Prescribing Aspirin for Primary Prevention and Risk Factors of Cardiovascular Events in Diabetic Patients at Huaiyot Hospital, Trang Province


  • Parinda Kongprasom huaiyot hospital,Huaiyot Trang 92130
  • Chattima Ongpalakorn
  • Tapanan Prateepko
  • Rosmalin Thotham
  • Jarumon Lukkanawiwat
  • Mayuree Lakkanasirorat
  • Supreeya Tirapat
  • Panitsara Thongrit


Aspirin, Cardiovascular disease, Primary prevention, Diabetic patient


Background: Cardiovascular diseases (CVDs), including coronary heart disease and stroke, are a major cause of death in many countries. Currently, using aspirin, an antiplatelet, is recommended to prevent CVDs in diabetic patients but there are still no clear benefits for primary prevention.

Objectives: To compare the incidence of cardiovascular diseases between received aspirin and non-received aspirin groups among diabetic patients without prior CVDs, to identify risk factors for CVD outcomes and to find out the adherence to the American Diabetic Association (ADA) guidelines for aspirin therapy in primary prevention among diabetic patients.

Materials and methods: Retrospective data review was conducted by assessing electrical medical records from January 2012 to 2017. The main interesting risk factors and aspirin used and non-used data were extracted. The outcomes were the new event of CVDs. The processes of data collection and validation following the inclusion and exclusion criteria were performed by the diabetic patient care team. Data analyses were performed by t-test, chi-square test, and multiple logistic regressions.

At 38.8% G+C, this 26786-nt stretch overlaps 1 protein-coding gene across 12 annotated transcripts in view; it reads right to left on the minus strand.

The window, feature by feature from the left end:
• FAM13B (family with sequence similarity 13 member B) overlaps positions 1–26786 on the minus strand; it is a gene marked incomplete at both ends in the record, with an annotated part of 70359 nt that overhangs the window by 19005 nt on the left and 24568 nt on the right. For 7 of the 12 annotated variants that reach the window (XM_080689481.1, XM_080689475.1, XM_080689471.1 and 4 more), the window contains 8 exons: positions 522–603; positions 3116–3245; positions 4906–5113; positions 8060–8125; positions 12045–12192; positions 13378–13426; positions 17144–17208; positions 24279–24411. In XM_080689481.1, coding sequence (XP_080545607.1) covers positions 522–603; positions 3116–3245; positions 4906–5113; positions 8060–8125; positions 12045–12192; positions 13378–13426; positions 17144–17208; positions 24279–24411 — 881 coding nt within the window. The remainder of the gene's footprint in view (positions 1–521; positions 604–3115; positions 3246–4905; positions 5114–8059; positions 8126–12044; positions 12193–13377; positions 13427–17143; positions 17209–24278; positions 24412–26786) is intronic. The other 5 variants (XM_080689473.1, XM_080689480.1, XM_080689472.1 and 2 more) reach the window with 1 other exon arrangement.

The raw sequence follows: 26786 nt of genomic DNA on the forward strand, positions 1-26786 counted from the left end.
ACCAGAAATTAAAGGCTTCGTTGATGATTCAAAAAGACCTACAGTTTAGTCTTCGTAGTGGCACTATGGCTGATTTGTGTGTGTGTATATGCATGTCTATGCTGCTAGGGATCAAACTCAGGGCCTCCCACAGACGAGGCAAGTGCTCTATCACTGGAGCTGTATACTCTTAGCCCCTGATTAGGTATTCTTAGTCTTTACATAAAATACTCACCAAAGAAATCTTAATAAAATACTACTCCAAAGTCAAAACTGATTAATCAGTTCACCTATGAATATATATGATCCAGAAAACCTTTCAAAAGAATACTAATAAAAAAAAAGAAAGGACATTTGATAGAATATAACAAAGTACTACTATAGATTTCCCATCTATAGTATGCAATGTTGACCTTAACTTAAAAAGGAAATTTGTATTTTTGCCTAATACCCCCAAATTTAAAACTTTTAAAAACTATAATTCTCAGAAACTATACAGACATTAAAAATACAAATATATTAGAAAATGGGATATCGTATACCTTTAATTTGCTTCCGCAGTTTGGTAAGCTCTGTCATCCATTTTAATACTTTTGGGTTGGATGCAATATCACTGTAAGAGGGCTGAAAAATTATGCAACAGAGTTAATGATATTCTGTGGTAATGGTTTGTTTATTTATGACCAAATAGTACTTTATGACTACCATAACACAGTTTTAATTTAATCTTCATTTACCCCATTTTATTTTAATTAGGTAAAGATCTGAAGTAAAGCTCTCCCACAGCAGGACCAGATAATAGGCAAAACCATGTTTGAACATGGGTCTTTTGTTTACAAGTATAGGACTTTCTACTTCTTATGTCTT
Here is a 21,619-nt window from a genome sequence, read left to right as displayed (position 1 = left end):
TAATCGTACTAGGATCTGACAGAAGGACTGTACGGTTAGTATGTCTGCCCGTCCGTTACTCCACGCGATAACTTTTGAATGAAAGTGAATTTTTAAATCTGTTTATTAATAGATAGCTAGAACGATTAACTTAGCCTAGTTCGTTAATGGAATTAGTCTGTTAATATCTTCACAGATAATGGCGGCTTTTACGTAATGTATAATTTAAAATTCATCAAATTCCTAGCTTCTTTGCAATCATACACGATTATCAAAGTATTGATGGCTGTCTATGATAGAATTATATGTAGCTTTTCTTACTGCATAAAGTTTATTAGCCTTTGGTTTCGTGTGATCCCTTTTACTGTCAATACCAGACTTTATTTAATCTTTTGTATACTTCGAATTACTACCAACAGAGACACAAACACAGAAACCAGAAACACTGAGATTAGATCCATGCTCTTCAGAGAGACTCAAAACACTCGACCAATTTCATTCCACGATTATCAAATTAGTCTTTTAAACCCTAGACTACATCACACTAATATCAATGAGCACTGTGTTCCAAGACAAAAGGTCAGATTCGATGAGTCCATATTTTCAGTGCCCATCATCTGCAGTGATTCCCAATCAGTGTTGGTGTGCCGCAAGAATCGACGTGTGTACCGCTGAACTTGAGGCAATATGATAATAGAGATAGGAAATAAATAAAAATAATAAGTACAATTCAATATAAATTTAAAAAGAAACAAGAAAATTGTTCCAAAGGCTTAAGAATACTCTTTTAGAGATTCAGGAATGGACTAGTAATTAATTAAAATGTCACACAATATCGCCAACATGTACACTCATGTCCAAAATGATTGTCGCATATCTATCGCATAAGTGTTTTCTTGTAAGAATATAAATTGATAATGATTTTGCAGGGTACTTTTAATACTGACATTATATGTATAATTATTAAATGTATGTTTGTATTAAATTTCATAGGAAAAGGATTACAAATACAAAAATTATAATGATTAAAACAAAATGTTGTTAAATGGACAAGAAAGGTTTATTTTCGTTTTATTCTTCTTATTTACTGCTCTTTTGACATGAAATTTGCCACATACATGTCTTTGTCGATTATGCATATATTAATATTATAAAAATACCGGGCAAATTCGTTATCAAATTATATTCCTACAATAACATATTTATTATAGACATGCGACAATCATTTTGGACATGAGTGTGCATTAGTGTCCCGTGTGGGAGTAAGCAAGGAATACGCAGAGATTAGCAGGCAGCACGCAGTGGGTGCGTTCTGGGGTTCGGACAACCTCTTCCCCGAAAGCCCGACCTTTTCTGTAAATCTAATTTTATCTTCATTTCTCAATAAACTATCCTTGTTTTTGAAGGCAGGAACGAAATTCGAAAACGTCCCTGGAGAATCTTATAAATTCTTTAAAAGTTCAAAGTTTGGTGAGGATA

Results: 1,671 diabetic patients were finally enrolled in the study. Aspirin using increased risk of CVDs, with adjusted OR of 1.16 (95% CI,0.80-1.69), but not statistical significance. Albuminuria, duration of DM more than 10 years and comorbidity with hypertension and dyslipidemia increased the risk of CVDs with adjusted OR of 1.88(95%CI,1.31-2.71), 1.48(95%CI, 1.01-2.25), 3.34 (95%CI,1.75-6.38), 3.89(95%CI,2.00-7.35), respectively. Eighteen point six percent of the subjects were overused aspirin following the ADA recommendation.

Conclusions: The use of low-dose aspirin was likely increased the risk of CVDs in diabetic patients without prior CVDs, but not statistical significance. There is some overuse of aspirin for primary prevention. Doctors should pay attention to other comorbidities such as hypertension and dyslipidemia, especially in a patient with albuminuria and long duration of DM more than 10 years.


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